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It’s been awhile.  It’s not art or games, but medical.

I finally got some good news this week that I will receive surgery, an abdominal myomectomy for uterine fibroids,  in March of 2013.  I’ve been in and out of doctor’s appointments, hospitals, and testing facilities since March of 2012. They’ve known what was wrong with me since the end of May. However, a little side misadventure (that’s putting exceptionally lightly; worst nightmare and traumatizing  only begins to describe that arc of the story) caused many delays. A big weight has been lifted from my shoulders. Yes, surgery is probably going to be scary, but it should end my suffering so I am happy to finally let someone cut me and stick their hand in me to remove my problem.

That’s what I’ve been up to. I intend to write an article (or several since a lot has gone on) on the entire affair. It’s been a strange odyssey of chemical changes, emotional roller-coaster ranging from awe, resounding joy and crippling depression, as well as my amazement of what the body can do.  I was beginning to feel like a character on Coronation Street, in the sense that nothing was going right and new problems kept arising like any good soap opera. I kept asking friends: “is it suppose to be this hard to get fixed?”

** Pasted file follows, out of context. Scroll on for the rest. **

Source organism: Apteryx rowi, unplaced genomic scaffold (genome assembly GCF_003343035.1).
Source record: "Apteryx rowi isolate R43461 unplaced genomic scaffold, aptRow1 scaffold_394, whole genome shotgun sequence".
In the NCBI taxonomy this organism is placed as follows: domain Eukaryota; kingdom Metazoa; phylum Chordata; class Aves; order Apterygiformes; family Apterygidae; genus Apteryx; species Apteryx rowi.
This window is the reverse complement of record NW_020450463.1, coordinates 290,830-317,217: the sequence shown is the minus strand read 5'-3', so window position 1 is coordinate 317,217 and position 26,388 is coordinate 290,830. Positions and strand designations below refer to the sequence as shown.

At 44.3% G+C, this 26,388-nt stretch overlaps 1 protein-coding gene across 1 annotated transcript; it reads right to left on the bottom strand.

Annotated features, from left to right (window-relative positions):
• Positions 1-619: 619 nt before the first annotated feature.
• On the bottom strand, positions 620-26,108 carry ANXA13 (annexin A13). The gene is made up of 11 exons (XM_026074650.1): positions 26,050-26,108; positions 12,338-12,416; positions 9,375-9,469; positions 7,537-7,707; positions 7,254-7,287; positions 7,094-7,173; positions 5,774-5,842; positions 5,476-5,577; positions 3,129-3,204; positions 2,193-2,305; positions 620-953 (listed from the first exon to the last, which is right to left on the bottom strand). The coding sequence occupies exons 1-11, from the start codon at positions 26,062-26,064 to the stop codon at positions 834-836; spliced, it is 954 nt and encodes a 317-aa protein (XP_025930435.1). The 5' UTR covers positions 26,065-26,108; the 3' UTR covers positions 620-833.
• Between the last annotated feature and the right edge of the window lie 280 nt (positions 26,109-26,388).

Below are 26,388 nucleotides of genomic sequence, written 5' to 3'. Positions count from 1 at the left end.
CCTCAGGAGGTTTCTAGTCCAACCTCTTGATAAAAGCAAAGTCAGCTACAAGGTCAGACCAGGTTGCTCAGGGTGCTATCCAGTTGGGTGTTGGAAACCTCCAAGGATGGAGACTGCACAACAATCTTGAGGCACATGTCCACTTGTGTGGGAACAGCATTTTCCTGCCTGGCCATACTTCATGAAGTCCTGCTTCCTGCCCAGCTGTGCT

Since my health is significantly better I’ve taken up yoga, to help ease the stress, and I’ve been pushing myself at the gym to see how ‘healthy’  I am. In October of 2011 when I started jogging again (I’ve been jogging since I was about 12) I would start to blackout after about a minute and half of sprinting.  It was one of the reasons I booked a physical with my brand new family Doctor. Getting a GP was the best thing I ever did. The other reason was constant migraines that were similar to strokes (blindness, numbness in the left side of my face and arm, as well as a typical migraine aura). Turns out they weren’t migraines but mini strokes (not brain damaging ), because I didn’t have enough blood getting to my brain. How many people can say they still gave lectures on art history while having mini strokes? Not many.  I don’t recommend it.